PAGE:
A recent trend on social media has seen people making ‘trash jars’ or ‘zero waste jars’, designed to impress and encourage people to create as little waste as possible, often fitting their waste for a year in a small mason jar. It’s often seen as a competition to see who can create the least waste in their everyday life, but the challenge is often unrepresentative of real life. Here’s why…
While the trend draws attention to sustainable habits, it’s obvious that a mason jar cannot contain all of your waste, with waste food and hygiene products being obvious exclusions though many other things are excluded as well. The trend also doesn’t identify recycled products, which, while not landfill waste, do require energy to produce and recycle, and promoting excessive use of recyclable products is less effective than promoting use of reusable items. What this trend can show you, however, is what type of waste you typically bring into your home, something that can be useful for reducing any bad habits we might have in the long-term.
Landfill waste is more than plastic bags; it’s the effect we have on our surroundings, which is why the zero waste jars are not overly popular with long-time sustainability advocates. The mason jar trend does not account for the environmental impact of producing food, travelling, or water usage for instance, all of which can have a massive effect on our personal environmental contributions.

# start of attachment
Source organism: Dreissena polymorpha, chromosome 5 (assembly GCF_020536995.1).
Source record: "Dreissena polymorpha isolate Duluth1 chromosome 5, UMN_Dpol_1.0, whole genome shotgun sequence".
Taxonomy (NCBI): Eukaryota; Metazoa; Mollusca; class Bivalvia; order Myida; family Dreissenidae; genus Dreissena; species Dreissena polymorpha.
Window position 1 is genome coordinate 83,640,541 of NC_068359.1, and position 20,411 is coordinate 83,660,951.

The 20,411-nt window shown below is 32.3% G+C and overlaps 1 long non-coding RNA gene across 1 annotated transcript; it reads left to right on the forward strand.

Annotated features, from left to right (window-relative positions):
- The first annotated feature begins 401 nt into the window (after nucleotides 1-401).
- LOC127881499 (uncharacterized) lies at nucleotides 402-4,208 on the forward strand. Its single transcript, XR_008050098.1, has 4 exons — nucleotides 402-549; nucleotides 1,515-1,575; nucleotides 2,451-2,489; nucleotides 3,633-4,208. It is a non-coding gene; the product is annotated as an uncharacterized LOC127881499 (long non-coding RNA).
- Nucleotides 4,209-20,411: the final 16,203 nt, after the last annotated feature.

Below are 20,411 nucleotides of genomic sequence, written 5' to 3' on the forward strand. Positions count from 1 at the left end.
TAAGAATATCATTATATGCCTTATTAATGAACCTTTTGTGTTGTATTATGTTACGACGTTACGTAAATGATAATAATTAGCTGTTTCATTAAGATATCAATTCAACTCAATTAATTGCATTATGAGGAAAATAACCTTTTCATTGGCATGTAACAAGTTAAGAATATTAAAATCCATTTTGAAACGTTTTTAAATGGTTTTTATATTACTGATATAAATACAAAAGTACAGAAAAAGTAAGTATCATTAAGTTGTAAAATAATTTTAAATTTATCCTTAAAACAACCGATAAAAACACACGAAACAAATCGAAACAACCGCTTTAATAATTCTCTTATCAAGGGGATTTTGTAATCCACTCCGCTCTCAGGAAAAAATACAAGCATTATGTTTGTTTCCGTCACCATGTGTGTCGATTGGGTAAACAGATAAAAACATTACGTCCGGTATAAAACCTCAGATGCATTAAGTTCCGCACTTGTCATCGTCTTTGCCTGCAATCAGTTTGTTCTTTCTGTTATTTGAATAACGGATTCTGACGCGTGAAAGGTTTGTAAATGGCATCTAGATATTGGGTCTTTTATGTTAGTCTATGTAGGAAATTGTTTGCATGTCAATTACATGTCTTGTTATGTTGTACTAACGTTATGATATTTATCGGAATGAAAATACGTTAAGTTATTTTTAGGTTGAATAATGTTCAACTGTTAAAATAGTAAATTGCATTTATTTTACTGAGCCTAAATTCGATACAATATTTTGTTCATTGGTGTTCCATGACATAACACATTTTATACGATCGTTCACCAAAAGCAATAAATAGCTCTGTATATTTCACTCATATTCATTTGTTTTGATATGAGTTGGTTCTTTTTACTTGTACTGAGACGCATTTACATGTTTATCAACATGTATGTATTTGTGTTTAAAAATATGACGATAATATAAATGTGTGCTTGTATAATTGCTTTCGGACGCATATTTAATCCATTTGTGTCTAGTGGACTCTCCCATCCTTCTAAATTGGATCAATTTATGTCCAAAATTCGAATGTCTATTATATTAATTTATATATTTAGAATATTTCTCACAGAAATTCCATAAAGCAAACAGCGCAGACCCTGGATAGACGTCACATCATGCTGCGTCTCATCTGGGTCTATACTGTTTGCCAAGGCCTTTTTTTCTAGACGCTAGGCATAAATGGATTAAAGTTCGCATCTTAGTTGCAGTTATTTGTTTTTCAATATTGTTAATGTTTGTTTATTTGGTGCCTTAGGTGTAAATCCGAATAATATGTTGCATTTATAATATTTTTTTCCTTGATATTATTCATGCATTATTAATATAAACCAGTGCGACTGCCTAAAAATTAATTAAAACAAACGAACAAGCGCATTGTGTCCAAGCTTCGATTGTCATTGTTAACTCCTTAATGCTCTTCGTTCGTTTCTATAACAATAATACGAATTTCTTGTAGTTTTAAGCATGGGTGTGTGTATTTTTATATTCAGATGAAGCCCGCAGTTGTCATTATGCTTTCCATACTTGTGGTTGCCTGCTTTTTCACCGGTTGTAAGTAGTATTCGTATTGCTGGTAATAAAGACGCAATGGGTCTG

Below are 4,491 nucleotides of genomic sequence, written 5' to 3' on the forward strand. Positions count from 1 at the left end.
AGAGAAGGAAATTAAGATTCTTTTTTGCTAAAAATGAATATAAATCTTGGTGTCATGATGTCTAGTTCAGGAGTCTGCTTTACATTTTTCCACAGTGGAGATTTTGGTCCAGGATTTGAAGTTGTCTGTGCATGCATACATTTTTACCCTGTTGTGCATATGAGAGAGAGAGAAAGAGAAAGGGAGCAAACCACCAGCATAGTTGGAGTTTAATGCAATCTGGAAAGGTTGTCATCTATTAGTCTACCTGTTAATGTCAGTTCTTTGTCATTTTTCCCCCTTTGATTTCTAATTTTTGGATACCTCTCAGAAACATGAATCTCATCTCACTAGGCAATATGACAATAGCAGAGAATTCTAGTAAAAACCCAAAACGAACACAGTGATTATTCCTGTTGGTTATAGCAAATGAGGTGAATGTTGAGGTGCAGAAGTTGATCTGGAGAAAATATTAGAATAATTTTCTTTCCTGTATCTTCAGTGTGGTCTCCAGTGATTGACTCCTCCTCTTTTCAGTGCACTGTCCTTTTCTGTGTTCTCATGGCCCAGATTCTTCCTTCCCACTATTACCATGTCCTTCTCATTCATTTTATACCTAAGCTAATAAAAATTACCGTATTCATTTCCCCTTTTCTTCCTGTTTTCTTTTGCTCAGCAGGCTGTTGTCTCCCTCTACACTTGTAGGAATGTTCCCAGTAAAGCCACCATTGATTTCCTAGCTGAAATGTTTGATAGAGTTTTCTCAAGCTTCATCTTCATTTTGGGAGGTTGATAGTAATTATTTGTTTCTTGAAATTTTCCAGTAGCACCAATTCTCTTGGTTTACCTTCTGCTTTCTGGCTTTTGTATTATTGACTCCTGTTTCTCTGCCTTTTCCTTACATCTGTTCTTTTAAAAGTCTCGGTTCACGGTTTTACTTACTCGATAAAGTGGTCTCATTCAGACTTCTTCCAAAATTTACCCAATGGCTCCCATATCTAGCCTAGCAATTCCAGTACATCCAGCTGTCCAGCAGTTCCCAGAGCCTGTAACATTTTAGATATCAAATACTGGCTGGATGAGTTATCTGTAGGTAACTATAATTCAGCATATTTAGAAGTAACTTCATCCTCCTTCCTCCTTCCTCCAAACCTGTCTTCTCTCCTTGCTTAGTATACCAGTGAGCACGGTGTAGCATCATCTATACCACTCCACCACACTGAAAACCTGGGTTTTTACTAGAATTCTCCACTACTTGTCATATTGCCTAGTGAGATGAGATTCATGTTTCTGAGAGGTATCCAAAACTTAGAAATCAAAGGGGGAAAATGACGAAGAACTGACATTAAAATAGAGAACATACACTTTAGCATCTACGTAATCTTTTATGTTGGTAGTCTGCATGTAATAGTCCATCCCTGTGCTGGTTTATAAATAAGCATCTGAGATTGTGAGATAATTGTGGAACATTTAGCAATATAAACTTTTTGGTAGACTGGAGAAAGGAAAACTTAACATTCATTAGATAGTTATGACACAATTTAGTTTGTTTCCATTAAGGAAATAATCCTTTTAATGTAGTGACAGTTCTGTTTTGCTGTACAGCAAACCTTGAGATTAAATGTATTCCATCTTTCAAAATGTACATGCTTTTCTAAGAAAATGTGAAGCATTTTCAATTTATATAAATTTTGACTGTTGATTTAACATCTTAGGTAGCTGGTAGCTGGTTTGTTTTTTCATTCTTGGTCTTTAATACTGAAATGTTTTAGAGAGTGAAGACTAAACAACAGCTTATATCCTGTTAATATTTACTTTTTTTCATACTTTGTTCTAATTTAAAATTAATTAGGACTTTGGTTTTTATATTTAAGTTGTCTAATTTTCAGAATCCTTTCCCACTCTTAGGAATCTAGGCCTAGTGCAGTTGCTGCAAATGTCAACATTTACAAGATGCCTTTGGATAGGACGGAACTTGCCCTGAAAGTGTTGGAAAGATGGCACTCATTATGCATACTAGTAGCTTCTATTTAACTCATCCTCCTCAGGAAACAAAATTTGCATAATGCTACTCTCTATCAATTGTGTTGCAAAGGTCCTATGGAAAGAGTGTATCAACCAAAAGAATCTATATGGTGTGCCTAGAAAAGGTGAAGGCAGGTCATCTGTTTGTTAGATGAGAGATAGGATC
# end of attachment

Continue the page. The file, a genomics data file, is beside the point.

Typically, trends are not a representation of the full picture, and zero waste is often hard to achieve. What is more achievable, though, are plans to reduce your consumption more sustainably, such as cutting out one car journey from your week, reducing your water usage, or removing animal products from at least one meal a day – and, of course, being mindful of how much excess packaging products use and trying to support businesses and brands that use less. These challenges get you more involved in the day to day impact your behaviour has and involve you in sustainable decision-making beyond just packaging and material waste.
It’s important to remember that our impacts exceed just the materials we can see. Total emissions for livestock globally account for around 7.1 gigatonnes of CO2 annually, something that can’t be measured with this trend. Similarly, the environmental impact of road vehicles is still increasing in many parts of the world, including the European Union, Norway and the UK. This trend does not address many of our habits, merely the parts that produce some of our most visible waste.
We have to address our behaviours beyond material waste, and look to how our food, travel, clothing and valuables are produced in order to live a more sustainable life. Trends can be a great way to start conversations and get more people on board, but treat them as a gateway to learning and adopting a more sustainable lifestyle, rather than an end goal in themselves.
by Dan Johnson, SGO Project Officer #actingtogether